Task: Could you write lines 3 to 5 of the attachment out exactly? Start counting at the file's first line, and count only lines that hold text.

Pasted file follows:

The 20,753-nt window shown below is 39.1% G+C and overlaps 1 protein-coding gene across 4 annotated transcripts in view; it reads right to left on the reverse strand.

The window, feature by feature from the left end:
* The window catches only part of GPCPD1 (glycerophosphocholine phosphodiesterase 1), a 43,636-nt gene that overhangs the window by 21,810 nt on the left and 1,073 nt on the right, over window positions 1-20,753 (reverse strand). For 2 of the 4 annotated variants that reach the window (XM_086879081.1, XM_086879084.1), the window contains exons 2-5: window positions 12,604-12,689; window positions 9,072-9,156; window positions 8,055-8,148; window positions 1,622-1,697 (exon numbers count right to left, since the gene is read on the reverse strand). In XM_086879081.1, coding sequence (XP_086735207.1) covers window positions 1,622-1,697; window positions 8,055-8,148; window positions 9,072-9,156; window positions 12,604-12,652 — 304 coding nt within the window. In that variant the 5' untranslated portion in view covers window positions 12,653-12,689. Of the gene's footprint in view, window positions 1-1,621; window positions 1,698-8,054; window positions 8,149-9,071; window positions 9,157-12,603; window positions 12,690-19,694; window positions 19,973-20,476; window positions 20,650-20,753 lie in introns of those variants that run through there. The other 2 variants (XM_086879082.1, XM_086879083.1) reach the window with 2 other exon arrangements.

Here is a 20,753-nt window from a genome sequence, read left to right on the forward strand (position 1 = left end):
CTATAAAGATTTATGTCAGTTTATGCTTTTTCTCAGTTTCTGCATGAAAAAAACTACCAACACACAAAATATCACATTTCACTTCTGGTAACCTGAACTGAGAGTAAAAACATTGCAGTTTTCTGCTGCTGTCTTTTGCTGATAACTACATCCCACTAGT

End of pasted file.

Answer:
* The window catches only part of GPCPD1 (glycerophosphocholine phosphodiesterase 1), a 43,636-nt gene that overhangs the window by 21,810 nt on the left and 1,073 nt on the right, over window positions 1-20,753 (reverse strand). For 2 of the 4 annotated variants that reach the window (XM_086879081.1, XM_086879084.1), the window contains exons 2-5: window positions 12,604-12,689; window positions 9,072-9,156; window positions 8,055-8,148; window positions 1,622-1,697 (exon numbers count right to left, since the gene is read on the reverse strand). In XM_086879081.1, coding sequence (XP_086735207.1) covers window positions 1,622-1,697; window positions 8,055-8,148; window positions 9,072-9,156; window positions 12,604-12,652 — 304 coding nt within the window. In that variant the 5' untranslated portion in view covers window positions 12,653-12,689. Of the gene's footprint in view, window positions 1-1,621; window positions 1,698-8,054; window positions 8,149-9,071; window positions 9,157-12,603; window positions 12,690-19,694; window positions 19,973-20,476; window positions 20,650-20,753 lie in introns of those variants that run through there. The other 2 variants (XM_086879082.1, XM_086879083.1) reach the window with 2 other exon arrangements.

Here is a 20,753-nt window from a genome sequence, read left to right on the forward strand (position 1 = left end):
CTATAAAGATTTATGTCAGTTTATGCTTTTTCTCAGTTTCTGCATGAAAAAAACTACCAACACACAAAATATCACATTTCACTTCTGGTAACCTGAACTGAGAGTAAAAACATTGCAGTTTTCTGCTGCTGTCTTTTGCTGATAACTACATCCCACTAGT